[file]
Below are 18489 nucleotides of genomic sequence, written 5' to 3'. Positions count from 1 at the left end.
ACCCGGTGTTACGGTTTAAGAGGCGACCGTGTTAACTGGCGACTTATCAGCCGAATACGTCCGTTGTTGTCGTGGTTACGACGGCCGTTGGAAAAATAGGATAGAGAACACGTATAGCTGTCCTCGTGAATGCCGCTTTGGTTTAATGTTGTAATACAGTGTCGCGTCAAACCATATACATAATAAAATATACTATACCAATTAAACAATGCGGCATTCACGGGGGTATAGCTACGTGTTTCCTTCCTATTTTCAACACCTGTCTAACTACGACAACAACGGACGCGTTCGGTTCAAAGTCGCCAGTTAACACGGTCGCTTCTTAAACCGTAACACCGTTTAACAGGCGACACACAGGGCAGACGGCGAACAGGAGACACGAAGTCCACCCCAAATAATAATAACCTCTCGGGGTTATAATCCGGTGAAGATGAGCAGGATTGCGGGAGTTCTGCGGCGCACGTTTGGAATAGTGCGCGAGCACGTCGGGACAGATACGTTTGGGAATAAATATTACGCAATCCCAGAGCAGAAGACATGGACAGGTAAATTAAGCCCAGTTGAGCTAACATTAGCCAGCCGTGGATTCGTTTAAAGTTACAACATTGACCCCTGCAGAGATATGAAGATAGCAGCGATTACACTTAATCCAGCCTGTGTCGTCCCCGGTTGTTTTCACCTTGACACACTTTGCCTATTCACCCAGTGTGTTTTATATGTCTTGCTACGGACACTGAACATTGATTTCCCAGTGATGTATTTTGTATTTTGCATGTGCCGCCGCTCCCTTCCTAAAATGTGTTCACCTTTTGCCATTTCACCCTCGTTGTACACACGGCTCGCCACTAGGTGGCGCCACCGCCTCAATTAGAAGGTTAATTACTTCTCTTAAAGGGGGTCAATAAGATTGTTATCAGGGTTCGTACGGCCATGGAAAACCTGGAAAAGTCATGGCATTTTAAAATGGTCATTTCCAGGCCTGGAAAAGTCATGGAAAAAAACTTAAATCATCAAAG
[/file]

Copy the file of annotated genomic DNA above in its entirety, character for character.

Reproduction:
Below are 18489 nucleotides of genomic sequence, written 5' to 3'. Positions count from 1 at the left end.
ACCCGGTGTTACGGTTTAAGAGGCGACCGTGTTAACTGGCGACTTATCAGCCGAATACGTCCGTTGTTGTCGTGGTTACGACGGCCGTTGGAAAAATAGGATAGAGAACACGTATAGCTGTCCTCGTGAATGCCGCTTTGGTTTAATGTTGTAATACAGTGTCGCGTCAAACCATATACATAATAAAATATACTATACCAATTAAACAATGCGGCATTCACGGGGGTATAGCTACGTGTTTCCTTCCTATTTTCAACACCTGTCTAACTACGACAACAACGGACGCGTTCGGTTCAAAGTCGCCAGTTAACACGGTCGCTTCTTAAACCGTAACACCGTTTAACAGGCGACACACAGGGCAGACGGCGAACAGGAGACACGAAGTCCACCCCAAATAATAATAACCTCTCGGGGTTATAATCCGGTGAAGATGAGCAGGATTGCGGGAGTTCTGCGGCGCACGTTTGGAATAGTGCGCGAGCACGTCGGGACAGATACGTTTGGGAATAAATATTACGCAATCCCAGAGCAGAAGACATGGACAGGTAAATTAAGCCCAGTTGAGCTAACATTAGCCAGCCGTGGATTCGTTTAAAGTTACAACATTGACCCCTGCAGAGATATGAAGATAGCAGCGATTACACTTAATCCAGCCTGTGTCGTCCCCGGTTGTTTTCACCTTGACACACTTTGCCTATTCACCCAGTGTGTTTTATATGTCTTGCTACGGACACTGAACATTGATTTCCCAGTGATGTATTTTGTATTTTGCATGTGCCGCCGCTCCCTTCCTAAAATGTGTTCACCTTTTGCCATTTCACCCTCGTTGTACACACGGCTCGCCACTAGGTGGCGCCACCGCCTCAATTAGAAGGTTAATTACTTCTCTTAAAGGGGGTCAATAAGATTGTTATCAGGGTTCGTACGGCCATGGAAAACCTGGAAAAGTCATGGCATTTTAAAATGGTCATTTCCAGGCCTGGAAAAGTCATGGAAAAAAACTTAAATCATCAAAG